One of the benefits of kinetic Monte Carlo is that it coarse-grains physical space: the reacting molecules are no longer moving and interacting in the 3D space but on a lattice. Thus, diffusion, for instance, is not captured as a continuous (x,y,z)-trajectory but rather as a transition whereby a molecule hops from one site of the lattice to another. Choosing how to map a catalytic surface onto a lattice is relatively simple, but one has to make some decisions that may be important in correctly capturing the relevant physics. This tutorial provides guidance on this matter and explains how to set up the input for a periodic lattice in Zacros. As a working example we will consider a FCC(100) surface.

Within the Graph-Theoretical KMC framework, a lattice is a collection of connected sites. Each site can be of a particular type, making it possible to represent for instance, the atop, bridge, and hollow sites of an FCC metal surface. The information about a periodic lattice is therefore “encoded” in the sites contained unit cell and the connectivity of these sites within the cell, as well as the sites of the neighbouring cells. In the following, we will explain how one can set up the lattice_input.dat in Zacros for a FCC(100) surface input for files.

Part 1: Preliminary considerations

In the (100) surface of an FCC metal, each atom is surrounded by four neighbouring atoms and one can discern three site types: atop, 2-fold bridge and 4-fold hollow. The surface is shown schematically below, highlighting also the unit cell of the FCC crystal and the lattice constant, which for the case of Pd for example is a = 3.8907 Å.

Catalytic surface structure and corresponding KMC lattice

In order to create a lattice that will be appropriate for our simulations and will not contain unecessary detail that may hamper the simulation, we need to answer the following questions:

  1. Which sites are important?

    Density functional theory calculations can reveal the sites which the molecules of interest bind to most strongly. If the most stable configurations of our reactant and intermediate species bind to say the atop and hollow sites, and binding to the bridge site is much weaker, we only need to consider the former two sites, i.e. we can neglect the bridge site as irrelevant.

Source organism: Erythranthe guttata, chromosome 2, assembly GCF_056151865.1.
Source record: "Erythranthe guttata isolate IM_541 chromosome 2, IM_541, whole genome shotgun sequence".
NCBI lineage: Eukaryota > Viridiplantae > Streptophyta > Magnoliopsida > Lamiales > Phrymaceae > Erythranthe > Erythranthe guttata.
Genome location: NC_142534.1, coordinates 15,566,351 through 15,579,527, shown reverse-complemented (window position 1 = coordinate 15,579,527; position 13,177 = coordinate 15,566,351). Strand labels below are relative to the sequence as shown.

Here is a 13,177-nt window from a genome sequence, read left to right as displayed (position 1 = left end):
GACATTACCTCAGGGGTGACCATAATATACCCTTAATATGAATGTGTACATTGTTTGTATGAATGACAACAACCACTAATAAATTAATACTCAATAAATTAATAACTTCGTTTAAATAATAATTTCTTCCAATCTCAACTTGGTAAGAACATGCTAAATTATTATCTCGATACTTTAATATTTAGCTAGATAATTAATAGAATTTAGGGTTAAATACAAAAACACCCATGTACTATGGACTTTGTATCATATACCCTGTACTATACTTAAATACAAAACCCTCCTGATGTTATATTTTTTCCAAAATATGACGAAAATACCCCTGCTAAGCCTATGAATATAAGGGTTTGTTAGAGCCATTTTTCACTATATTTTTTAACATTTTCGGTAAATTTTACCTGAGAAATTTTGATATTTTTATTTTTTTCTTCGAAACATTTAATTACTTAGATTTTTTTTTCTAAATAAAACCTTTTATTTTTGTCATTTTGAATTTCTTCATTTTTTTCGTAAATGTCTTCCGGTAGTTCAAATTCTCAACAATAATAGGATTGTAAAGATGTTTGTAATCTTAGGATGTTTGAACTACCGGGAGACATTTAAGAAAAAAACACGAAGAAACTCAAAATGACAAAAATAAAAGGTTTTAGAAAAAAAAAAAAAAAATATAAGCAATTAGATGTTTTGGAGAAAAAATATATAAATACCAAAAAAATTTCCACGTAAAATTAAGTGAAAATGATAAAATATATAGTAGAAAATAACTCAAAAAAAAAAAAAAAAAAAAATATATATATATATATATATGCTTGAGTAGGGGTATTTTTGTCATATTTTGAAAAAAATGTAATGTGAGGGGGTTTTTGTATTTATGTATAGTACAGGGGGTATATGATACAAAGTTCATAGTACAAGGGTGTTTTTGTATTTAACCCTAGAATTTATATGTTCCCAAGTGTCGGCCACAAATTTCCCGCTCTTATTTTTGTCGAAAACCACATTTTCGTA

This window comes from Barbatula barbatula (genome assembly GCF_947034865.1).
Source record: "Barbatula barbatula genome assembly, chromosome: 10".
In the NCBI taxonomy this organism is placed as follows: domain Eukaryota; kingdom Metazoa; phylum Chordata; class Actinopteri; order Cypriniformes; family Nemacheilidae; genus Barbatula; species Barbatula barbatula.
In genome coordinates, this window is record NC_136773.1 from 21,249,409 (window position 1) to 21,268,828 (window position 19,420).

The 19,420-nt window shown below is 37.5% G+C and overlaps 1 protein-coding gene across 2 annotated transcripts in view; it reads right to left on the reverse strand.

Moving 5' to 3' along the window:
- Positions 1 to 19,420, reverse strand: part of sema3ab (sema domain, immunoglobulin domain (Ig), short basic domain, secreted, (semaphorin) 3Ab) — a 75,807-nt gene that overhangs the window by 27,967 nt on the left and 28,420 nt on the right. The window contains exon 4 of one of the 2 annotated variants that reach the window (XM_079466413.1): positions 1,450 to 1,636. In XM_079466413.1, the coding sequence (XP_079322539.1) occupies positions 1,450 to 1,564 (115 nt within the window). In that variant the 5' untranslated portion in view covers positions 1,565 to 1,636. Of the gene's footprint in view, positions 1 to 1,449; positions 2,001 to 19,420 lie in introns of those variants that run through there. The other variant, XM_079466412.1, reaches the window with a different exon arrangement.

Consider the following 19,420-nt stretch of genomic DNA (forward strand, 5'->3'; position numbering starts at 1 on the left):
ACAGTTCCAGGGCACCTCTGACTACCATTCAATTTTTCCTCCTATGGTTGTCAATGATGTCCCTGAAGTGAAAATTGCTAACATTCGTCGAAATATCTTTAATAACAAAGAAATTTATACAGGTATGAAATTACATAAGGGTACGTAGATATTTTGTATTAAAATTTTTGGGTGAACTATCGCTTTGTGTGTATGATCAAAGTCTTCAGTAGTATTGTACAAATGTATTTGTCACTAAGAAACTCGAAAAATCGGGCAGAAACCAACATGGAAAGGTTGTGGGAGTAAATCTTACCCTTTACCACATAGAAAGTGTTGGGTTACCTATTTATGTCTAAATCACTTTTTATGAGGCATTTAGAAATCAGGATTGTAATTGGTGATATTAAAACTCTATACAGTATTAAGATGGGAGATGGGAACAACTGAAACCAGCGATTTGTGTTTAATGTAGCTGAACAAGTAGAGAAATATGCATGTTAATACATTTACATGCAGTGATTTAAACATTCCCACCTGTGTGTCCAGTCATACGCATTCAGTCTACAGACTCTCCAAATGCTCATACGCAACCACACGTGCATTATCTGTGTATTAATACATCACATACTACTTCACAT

Of course, when comparing binding energies on different sites to determine the most stable configurations, we have to keep in mind that depending on the temperature of the simulation, we may or may not be able to safely neglect some configurations. In particular, a difference of 0.05 eV between the binding energies of a species on two site types may be significant at low temperatures, and therefore considering only the most site may be enough. At high temperatures, however, the lower binding energy site may be highly populated as well, which would necessitate taking into account both sites in the lattice definition.

  2. How to connect the sites?

    Site connectivity in the lattice is determined by the elementary reaction events we need to model, as well as the energetic interactions between adsorbed species. If you are unfamiliar with these concepts, please refer to the tutorials Ziff-Gulari-Barshad Model in Zacros and Cluster Expansion for Oxygen on Pt(111). The rule is that if two sites participate in an elementary reaction or an energetic interaction pattern, then they have to be connected, either directly, or indirectly via one or more other sites. This enables the Graph-Theoretical KMC algorithm to detect the patterns efficiently by solving subgraph isomorphism problem. For instance, if a diffusional hop can happen from a hollow site to another, these sites must be connected in our lattice.

Let us assume that for our purposes it is enough to model the atop and 4-fold hollow sites only. Also, let us decide to model all three possible links between these two site types: atop-atop, hollow-hollow and atop-hollow. In the following section we will discuss how to draw a lattice picture that can be translated to Zacros input in a straightforward way.

Part 2: Drawing the lattice

To make a drawing of the lattice that can be directly translated to Zacros one can follow these steps:

  1. Draw the unit cell with all sites therein.

    It is advisable to use different markers or colours to denote the different site types. For our lattice, the drawing after this step would contain the square with the thick line and the sites with the vivid colours as displayed below. The blue circles denote the atop sites and the orange diamonds the 4-fold hollow. To show how the lattice would look like when this unit cell is tiled on the plane we have also drawn many more sites around the unit cell in pale colours.

    Unit cell with lattice sites

  2. Number all the sites within the unit cell.

    We have two sites inside our unit cell, which will be numbered as 1 for the atop and 2 for the hollow. If there were more than one sites of the same type, for instance two atop sites, we would have to assign a different number to each site, so we could have site number 1 being atop, site number 2 being atop, site number 3 being hollow etc. At the end of this step our drawing looks like the following:

    Unit cell with lattice sites numbered

  3. Draw periodic images of the unit cell clockwise starting from the North neighbour (marked N) to the SouthEast neighbroud (marked SE).

    This is in preparation to the next step, in which we will be drawing the links between the connected sites. Note that due to symmetry we do not need to specify any links with the remaining 4 neighbours (South to NorthWest). For instance, if site 1 at the Central cell neighbours with site 2 at the North cell, it follows that site 2 at the Central cell will neighbour with site 1 at the South cell. At the end of this step our drawing looks like this: